[4]  L. J. Christiano and M. S. Eichenbaum, Unit roots in real GNP: do we know, and do we care?, in Carnegie-Rochester Conference Series on Public Policy, Elsevier (1990), pp. 7–61.
[5]  B. Drake, Changes in North Atlantic Oscillation drove population migrations and the collapse of the Western Roman Empire, Scientific Reports 7 (2017), 1227.
[6]  C. W. J. Granger and R. Joyeux, An introduction to long-memory time series models and fractional differencing, Journal of Time Series Analysis 1 (1980), 15-29.
[7]  GISTEMP Team, GISS Surface Temperature Analysis (GISTEMP), version 4, NASA Goddard Institute for Space Studies (2021).
[8]  U. Hassler, Regression of spectral estimators with fractionally integrated time series, Journal of Time Series Analysis 14 (1993), 369-380.
[9]  M. A. Hauser, B. M. Pötscher and E. Reschenhofer, Measuring persistence in aggregate output: ARMA models, fractionally integrated ARMA models and nonparametric procedures, Empirical Economics 24 (1999), 243-269.
[10]  J. R. M. Hosking, Fractional differencing, Biometrika 68 (1981), 165-176.
[11]  S. M. Hsiang, K. C. Meng and M. A. Cane, Civil conflicts are associated with the global climate, Nature 476 (2011), 438–441.
[12]  C. P. Kelley, S. Mohtadi, M. A. Cane, R. Seager and Y. Kushnir, Climate change in the fertile crescent and implications of the recent Syrian drought, PNAS 112 (2015), 3241–3246.
[13]  N. Lenssen, G. Schmidt, J. Hansen, M. Menne, A. Persin, R. Ruedy and D. Zyss, Improvements in the GISTEMP uncertainty model, Journal of Geophysical Research: Atmospheres 124 (2019), 6307-6326.
[14]  R. Lindfors and K. Alfonsdotter, Silent books: A handbook on wordless picture books packed with narrative power, IBBY Sweden (2016), 1-16.
[15]  M. K. Mangat and E. Reschenhofer, Frequency-domain evidence for climate change. Econometrics 8 (2020), 28, 1-15.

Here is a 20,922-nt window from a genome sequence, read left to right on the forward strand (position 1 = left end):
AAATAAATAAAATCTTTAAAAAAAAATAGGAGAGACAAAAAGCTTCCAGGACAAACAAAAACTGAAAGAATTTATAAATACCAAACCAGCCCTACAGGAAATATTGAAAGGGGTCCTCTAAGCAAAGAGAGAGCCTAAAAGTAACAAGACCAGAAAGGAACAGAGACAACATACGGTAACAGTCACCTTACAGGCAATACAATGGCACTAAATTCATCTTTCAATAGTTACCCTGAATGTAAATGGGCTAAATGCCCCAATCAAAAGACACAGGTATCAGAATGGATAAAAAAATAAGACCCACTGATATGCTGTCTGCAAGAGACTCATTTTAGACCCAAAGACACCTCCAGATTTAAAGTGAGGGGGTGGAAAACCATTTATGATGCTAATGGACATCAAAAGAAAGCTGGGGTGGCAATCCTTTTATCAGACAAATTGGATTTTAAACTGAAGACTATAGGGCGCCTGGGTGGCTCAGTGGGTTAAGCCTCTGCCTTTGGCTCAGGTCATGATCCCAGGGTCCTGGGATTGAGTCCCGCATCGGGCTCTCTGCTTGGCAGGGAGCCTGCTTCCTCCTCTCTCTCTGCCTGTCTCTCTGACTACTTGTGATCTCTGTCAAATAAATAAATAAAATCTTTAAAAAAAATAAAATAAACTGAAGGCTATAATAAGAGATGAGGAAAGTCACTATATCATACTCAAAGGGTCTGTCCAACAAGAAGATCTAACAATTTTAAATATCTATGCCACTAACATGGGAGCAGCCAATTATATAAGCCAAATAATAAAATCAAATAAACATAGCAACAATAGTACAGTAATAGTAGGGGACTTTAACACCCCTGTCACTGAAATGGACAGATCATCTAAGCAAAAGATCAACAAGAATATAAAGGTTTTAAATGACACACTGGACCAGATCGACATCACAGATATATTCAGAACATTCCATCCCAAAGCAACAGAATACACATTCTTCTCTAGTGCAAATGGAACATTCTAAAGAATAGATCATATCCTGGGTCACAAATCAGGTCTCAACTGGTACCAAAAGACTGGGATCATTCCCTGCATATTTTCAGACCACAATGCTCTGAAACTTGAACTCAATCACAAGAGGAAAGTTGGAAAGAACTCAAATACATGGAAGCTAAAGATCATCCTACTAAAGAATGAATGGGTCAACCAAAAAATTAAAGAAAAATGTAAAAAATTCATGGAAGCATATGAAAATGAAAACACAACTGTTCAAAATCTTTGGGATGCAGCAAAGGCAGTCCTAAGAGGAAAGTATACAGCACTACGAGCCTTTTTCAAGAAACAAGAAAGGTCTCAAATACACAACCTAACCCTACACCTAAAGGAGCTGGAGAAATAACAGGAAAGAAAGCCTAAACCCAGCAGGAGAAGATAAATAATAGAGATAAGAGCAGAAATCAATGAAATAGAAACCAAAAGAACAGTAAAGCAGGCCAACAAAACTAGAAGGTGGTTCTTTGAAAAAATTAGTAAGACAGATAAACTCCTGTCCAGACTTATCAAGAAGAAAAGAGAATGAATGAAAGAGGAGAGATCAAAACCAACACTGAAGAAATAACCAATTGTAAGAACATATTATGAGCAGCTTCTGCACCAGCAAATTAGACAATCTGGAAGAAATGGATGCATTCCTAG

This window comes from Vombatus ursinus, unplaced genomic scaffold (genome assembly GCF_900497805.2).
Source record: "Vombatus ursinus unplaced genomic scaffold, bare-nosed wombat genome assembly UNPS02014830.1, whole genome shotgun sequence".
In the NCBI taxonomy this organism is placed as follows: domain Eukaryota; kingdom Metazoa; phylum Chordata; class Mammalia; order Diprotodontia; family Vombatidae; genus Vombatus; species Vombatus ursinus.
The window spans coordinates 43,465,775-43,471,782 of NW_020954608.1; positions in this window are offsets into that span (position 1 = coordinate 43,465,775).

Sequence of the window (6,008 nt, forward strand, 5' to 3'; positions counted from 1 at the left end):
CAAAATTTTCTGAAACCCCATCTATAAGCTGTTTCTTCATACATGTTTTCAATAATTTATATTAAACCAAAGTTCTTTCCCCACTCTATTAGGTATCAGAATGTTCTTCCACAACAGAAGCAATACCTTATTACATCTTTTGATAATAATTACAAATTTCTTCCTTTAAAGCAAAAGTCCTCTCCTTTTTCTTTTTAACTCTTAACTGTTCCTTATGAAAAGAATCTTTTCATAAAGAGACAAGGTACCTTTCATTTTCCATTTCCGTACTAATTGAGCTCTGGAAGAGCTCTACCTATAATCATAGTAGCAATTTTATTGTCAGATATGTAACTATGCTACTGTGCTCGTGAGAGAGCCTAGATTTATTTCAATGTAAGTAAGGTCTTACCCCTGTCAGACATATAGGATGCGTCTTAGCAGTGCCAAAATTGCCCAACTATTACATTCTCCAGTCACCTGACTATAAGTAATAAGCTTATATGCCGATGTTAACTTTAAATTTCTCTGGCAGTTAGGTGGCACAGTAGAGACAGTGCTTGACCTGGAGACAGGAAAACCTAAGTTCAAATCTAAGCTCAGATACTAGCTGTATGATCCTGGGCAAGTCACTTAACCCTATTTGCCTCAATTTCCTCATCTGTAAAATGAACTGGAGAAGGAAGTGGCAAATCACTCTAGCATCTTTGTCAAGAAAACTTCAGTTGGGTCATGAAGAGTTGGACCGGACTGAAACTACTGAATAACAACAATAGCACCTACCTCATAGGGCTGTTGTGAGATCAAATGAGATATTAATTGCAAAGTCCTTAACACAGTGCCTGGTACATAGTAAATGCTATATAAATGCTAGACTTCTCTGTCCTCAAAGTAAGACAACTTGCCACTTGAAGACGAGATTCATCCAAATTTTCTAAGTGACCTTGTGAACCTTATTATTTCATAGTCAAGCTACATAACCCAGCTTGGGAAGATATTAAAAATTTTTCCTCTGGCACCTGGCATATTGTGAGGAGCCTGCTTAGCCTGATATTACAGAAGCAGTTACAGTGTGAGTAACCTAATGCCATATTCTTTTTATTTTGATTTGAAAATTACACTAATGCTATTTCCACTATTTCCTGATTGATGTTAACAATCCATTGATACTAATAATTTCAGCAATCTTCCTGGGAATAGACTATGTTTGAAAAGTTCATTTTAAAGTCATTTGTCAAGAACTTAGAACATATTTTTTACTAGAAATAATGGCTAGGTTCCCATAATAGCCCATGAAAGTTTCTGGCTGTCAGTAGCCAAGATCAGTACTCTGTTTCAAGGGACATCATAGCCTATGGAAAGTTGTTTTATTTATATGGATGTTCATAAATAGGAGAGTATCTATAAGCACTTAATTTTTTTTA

[16]  E. Miguel, S. Satyanath and E. Sergenti, Economic shocks and civil conflict: an instrumental variables approach, Journal of Political Economy 112 (2004), 725-753.
[17]  B. R. Mitchell, International Historical Statistics: Europe, 1750-2000, 5th ed., Palgrave Macmillan, New York (2003).
[18]  C. P. Morice, J. J. Kennedy, N. A. Rayner, J. P. Winn, E. Hogan, R. E. Killick, R. J. H. Dunn, T. J. Osborn, P. D. Jones and I. R. Simpson, An updated assessment of near-surface temperature change from 1850: the HadCRUT5 dataset, Journal of Geophysical Research (2021).
[19]  B. M. Pötscher, Lower risk bounds and properties of confidence sets for ill-posed estimation problems with applications to spectral density and persistence estimation, unit roots, and estimation of long memory parameters, Econometrica 70 (2002), 1035-1065.
[20]  R Core Team, R: A language and environment for statistical computing, R Foundation for Statistical Computing, Vienna (2018).
[21]  V. A. Reisen, Estimation of the fractional difference parameter in the ARIMA (p, d, q) model using the smoothed periodogram, Journal of Time Series Analysis 15 (1994), 335-350.
[22]  E. Reschenhofer, Robust testing for stationarity of global surface temperature, Journal of Applied Statistics 40 (2013), 1349–61.
[23]  E. Reschenhofer and M. K. Mangat, Fast computation and practical use of amplitudes at non-Fourier frequencies, Computational Statistics (2021), 1755–1773.
[24]  W. Scheidel and S. J. Friesen, The size of the economy and the distribution of income in the Roman Empire, Journal of Roman Studies 99 (2009), 61–91.
[25]  A. R. Solow, A call for peace on climate and conflict, Nature 497 (2013), 179–180.
[26]  C. Stohr, Trading gains: new estimates of Swiss GDP, 1851-2008, Economic History Working Papers, London School of Economics and Political Science, Economic History Department (2016), 245.
[27]  O. M. Theisen, H. Holtermann and H. Buhaug, Climate wars? Assessing the claim that drought breeds conflict, International Security 36 (2011), 79-106.
[28]  A. Warnqvist, Family first in homes away from home: Depictions of refugee experiences and flight from war in picturebooks published in Sweden 2014-2018, Bookbird 56 (2018), 4, 60-71.